American Beech Baldcypress Black Cherry Black Walnut Cottonwood Pines (most) Shumard Oak Southern Magnolia Sugar Maple Sycamore White Oak Yellow-Poplar
*Adapted from Tree City USA Bulletin No. 4, National Arbor Day Foundation, Nebraska City, NE.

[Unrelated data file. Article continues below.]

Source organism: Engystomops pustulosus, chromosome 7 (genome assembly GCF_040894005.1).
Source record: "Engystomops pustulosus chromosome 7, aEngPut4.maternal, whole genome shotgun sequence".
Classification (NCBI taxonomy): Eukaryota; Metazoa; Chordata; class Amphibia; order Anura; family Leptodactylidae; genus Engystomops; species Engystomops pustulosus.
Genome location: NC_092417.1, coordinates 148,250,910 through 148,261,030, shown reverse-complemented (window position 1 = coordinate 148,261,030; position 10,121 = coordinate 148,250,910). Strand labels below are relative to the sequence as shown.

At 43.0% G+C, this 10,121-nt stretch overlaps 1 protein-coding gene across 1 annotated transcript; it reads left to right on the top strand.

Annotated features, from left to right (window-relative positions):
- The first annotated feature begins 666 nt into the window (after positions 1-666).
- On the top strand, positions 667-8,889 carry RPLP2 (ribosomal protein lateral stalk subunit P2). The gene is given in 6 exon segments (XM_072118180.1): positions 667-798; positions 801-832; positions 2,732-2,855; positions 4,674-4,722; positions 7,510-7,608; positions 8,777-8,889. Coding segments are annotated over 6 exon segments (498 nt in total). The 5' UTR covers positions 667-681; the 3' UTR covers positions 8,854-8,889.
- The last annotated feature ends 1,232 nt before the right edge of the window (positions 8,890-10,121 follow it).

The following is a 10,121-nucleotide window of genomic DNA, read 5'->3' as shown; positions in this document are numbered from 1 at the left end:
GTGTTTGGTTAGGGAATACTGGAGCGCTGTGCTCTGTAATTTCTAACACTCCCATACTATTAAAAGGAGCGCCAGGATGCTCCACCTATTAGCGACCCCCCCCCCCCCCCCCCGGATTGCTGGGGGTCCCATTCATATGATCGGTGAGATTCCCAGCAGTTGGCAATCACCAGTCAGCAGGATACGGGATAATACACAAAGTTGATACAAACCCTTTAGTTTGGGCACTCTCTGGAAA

for tree growth has a loamy texture (mixture of sand, silt and clay) with pore spaces containing 50 percent air and 50 percent water. Some tree species can better tolerate clay soils; others are more suited to sandy soils. Compaction of the soil decreases pore space and stresses the tree by reducing the amount of oxygen to the roots. Tree Location, The Right Place Growing space both above and below ground should be considered when selecting a tree to plant. Too often allowances are not made for the increased size of the tree when it matures. Some of the problems that can be avoided by selecting the proper tree for the available planting space are: 1. 2. 3. 4. 5. 6. Damage to houses through cracked foundations, leaves in gutters or abrasion of tree limbs hitting the house. Cracked pavement of sidewalks, driveways, porches and patios. Sewer lines or septic tanks clogged by roots. Dangerous screening by obscuring traffic signs, pedestrians or vehicles. Storm damage and electrical problems from trees or limbs affecting utility lines. Blocking scenic views or windows.